"Separate from size and structural inertia, as a successful organization lives longer, it also develops norms that set expectations about those behaviors associated with success. People learn that certain behaviors are rewarded, both formally and informally, in terms of status and recognition, and other behaviors are frowned on or punished. People who comply with these norms are promoted, and new employees are selected based on their ability to fit with corporate expectations. This social control system or cultural alignment helps execute the strategy and contributes to the success of the firm. Unfortunately, it also leads to cultural inertia and makes change more difficult.
So we have a paradox: the alignment of the formal control system (structure and metrics - or organizational hardware) and of the social control system (norms, values, and behavior - or organizational software) is critical to the successful execution of the strategy. But these also foster the organizational inertia that can make it difficult to change, even in the face of clear threats. Thus, in the short term, managers work hard to align the organization with the strategy. As long as the external environment remains relatively stable, this is the key to organizational success and survival.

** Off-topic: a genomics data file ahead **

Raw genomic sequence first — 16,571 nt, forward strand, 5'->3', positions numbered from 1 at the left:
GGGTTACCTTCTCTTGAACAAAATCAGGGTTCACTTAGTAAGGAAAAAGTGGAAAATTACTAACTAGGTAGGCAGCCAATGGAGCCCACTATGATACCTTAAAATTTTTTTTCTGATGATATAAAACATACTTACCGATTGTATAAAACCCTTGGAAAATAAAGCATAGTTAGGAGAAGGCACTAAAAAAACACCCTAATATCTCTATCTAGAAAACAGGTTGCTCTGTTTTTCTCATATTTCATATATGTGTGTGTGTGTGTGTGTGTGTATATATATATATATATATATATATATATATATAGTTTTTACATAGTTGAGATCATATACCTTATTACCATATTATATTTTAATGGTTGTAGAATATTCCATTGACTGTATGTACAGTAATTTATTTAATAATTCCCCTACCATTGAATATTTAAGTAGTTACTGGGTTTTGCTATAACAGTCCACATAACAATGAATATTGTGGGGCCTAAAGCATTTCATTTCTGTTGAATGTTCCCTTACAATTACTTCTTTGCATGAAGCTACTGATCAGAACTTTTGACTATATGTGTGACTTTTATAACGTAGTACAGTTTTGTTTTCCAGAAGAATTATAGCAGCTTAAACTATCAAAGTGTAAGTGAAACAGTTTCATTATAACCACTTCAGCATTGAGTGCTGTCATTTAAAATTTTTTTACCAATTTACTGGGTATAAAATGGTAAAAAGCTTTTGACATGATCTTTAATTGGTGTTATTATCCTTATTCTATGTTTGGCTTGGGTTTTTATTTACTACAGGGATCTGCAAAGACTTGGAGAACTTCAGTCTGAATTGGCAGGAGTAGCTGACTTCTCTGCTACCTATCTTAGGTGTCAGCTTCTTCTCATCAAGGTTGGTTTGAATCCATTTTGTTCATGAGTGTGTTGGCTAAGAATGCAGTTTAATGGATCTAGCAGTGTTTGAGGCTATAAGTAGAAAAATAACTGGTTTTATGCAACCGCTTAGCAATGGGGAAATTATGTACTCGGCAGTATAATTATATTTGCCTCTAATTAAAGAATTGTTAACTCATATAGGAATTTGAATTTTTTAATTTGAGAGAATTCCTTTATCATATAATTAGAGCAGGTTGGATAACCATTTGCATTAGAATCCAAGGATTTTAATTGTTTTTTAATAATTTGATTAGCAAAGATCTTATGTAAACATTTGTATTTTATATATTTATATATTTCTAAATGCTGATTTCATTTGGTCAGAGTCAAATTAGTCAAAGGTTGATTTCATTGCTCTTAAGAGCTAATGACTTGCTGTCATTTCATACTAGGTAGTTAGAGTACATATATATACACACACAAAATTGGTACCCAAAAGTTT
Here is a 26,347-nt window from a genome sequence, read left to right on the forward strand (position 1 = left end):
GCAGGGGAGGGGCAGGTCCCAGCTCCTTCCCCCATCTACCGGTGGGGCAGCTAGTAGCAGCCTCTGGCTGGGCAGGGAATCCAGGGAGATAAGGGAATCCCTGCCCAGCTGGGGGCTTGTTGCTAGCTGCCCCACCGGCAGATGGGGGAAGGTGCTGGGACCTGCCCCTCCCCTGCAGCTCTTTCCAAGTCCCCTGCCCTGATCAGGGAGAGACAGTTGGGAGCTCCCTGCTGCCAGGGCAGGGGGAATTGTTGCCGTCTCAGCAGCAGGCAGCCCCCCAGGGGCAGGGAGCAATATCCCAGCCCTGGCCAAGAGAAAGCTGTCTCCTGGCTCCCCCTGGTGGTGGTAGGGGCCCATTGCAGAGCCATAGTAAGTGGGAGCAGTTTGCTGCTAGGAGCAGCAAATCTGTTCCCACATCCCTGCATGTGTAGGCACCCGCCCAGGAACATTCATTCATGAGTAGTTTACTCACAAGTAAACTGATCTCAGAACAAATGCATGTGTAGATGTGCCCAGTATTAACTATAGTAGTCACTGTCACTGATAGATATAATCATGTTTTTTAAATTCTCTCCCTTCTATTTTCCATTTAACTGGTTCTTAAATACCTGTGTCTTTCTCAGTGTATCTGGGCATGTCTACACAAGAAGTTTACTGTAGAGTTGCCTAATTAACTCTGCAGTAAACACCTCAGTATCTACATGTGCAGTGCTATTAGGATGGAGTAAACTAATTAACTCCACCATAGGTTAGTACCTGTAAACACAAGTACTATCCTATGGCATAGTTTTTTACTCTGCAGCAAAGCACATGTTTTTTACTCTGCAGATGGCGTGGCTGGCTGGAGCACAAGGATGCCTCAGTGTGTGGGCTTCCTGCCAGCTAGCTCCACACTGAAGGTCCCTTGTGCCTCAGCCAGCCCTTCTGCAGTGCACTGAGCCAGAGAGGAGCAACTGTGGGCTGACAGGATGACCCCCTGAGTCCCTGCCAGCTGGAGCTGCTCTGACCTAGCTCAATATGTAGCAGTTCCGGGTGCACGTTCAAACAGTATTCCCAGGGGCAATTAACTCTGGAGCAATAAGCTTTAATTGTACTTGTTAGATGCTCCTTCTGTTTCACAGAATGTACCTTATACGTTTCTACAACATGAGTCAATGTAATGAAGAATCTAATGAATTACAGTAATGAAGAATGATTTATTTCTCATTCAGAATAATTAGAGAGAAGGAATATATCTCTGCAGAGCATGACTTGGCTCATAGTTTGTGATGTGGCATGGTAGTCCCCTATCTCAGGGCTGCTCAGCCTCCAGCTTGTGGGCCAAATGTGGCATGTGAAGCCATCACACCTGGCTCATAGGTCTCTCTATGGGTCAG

The structural and cultural inertia that its leaders had worked so hard to develop suddenly impeded their ability to experiment and adopt the new subscription business model."
Trechos retirados de "Lead and disrupt: how to solve the innovator's dilemma" de Charles A O' Reilly III and Michael L. Tushman.